Could Novartis Be Gamida-Cell’s Mysterious Buyer?


An Israeli news source claims that Novartis AG (NYSE:NVS) is in advanced talks to buy Israeli stem-cell developer Gamida-Cell Ltd. for a rumored $600 million. The payments will be broken up into one downpayment (comprising millions of dollars) and then several hundred million dollars more for product milestones in Gamid-Cell’s research and development.

Elbit Medical Technologies, another Israeli company that currently holds a 30.8 percent stake in Gamida, says that the offer includes “significant immediate payment and additional future payments totaling hundreds of millions of dollars,” according to Reuters.

Elbit Technologies declined to comment on the Globes English report about whether Gamida’s buyer is, in fact, Swiss drugmaker Novartis AG. The offer was received on March 7, according to a statement to the Tel Aviv Stock Exchange by another Gamida shareholder, Clal Biotechnology Industries, which owns about 22 percent of Gamida.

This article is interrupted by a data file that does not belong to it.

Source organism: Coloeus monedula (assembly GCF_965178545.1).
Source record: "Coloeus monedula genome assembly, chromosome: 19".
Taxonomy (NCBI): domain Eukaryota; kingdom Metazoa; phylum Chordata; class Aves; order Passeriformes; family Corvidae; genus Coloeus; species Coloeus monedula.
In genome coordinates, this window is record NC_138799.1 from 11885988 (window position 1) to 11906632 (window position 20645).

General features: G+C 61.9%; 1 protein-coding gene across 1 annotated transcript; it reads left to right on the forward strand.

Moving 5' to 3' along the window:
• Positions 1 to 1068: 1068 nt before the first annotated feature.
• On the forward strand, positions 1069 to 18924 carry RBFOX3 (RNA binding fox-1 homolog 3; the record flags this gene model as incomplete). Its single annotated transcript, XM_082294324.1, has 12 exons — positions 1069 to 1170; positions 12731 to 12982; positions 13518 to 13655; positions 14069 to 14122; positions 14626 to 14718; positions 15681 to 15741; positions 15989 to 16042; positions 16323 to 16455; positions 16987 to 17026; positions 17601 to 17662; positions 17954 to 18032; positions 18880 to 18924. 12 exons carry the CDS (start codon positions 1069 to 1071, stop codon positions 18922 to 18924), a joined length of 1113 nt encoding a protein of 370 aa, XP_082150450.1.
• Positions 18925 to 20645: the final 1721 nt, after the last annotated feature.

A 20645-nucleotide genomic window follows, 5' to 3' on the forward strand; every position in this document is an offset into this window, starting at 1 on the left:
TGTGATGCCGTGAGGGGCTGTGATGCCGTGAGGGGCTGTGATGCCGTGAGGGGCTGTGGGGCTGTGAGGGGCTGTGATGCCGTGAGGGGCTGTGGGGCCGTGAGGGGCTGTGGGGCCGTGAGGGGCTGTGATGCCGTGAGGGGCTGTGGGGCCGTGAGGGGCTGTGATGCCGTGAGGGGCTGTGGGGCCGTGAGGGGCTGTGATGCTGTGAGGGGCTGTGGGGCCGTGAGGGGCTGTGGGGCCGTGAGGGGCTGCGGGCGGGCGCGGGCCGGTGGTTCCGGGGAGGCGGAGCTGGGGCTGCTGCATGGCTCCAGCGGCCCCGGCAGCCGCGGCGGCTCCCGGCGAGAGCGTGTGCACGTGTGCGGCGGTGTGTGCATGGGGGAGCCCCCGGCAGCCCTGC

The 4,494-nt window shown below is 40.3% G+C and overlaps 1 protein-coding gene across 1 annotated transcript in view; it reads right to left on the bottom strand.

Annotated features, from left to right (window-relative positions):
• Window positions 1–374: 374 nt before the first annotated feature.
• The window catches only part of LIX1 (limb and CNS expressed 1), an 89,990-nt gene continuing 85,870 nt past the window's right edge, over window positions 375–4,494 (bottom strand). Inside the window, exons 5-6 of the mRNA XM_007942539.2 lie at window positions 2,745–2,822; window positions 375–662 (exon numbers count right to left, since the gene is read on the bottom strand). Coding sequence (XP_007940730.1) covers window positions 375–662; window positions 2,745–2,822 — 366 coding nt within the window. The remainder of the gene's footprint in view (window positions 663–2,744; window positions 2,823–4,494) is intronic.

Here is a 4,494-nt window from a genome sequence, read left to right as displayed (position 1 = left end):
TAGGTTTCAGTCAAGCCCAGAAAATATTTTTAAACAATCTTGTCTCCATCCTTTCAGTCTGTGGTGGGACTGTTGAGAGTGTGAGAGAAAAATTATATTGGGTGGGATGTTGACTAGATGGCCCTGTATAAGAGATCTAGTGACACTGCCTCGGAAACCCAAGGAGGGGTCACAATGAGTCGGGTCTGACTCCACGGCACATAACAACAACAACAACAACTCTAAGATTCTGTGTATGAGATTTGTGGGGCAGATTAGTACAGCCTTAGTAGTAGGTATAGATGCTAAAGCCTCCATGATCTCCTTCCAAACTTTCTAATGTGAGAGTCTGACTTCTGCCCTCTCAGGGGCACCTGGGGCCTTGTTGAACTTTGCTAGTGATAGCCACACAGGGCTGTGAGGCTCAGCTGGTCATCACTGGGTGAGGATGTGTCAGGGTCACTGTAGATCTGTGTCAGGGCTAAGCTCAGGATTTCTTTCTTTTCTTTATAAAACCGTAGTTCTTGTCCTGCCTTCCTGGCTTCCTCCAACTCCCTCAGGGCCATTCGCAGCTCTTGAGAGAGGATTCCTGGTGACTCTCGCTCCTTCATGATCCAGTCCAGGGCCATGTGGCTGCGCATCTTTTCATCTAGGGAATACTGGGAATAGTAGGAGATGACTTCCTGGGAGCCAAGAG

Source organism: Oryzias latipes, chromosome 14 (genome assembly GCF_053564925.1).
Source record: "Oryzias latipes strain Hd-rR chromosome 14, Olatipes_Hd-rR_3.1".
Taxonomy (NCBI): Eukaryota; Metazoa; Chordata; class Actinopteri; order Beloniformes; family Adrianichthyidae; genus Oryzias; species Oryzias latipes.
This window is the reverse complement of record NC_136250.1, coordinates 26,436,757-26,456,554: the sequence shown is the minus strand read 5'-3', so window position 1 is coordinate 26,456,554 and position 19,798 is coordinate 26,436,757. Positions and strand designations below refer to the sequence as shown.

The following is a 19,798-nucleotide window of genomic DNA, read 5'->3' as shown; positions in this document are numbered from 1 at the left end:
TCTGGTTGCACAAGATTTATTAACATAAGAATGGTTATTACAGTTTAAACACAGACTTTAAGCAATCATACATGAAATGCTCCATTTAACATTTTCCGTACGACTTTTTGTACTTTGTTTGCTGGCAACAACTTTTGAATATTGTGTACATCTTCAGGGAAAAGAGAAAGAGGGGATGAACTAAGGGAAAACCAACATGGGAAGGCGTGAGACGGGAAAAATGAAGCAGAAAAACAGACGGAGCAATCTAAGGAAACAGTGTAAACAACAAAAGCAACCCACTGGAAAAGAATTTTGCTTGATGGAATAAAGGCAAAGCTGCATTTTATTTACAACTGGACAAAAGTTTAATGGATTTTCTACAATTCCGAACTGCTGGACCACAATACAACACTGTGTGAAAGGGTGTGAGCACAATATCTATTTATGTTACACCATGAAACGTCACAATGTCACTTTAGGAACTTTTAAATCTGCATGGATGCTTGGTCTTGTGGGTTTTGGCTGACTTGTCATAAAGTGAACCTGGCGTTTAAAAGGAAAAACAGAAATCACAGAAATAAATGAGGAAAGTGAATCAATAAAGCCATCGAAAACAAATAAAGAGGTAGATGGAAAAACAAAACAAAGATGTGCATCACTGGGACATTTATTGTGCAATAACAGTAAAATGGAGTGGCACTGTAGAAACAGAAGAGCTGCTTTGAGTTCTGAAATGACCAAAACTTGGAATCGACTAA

A press release from Elbit said Tuesday that no definitive agreement has been signed and that “there is no certainty that the negotiation of such non-binding proposal will lead to the conclusion of a definitive agreement or that a transaction will be completed.”

Before the talks began, Gamida-Cell had plans for an initial public offering in the U.S. marketplace. That dream hasn’t been wholly abandoned, Globes English reports, but the talks with Novartis are at a very late stage, and the estimated valuation of the IPO is less than that of an acquisition by Novartis.

Gamida is currently developing products to treat a number of different conditions, including blood cancers and tumors. Currently, Gamida’s StemEx treatment is being evaluated in patients with high-risk leukemia and lymphoma.

The company’s first product was developed in partnership with Teva Pharmaceuticals, another Gamida shareholder, but retroactive changes to U.S. clinical trial requirements rendered the product’s development uneconomical. The company is now developing a similar, improved product in the same field on its own, per Globes English. That product is currently undergoing clinical trials and is expected to demonstrate improved efficacy.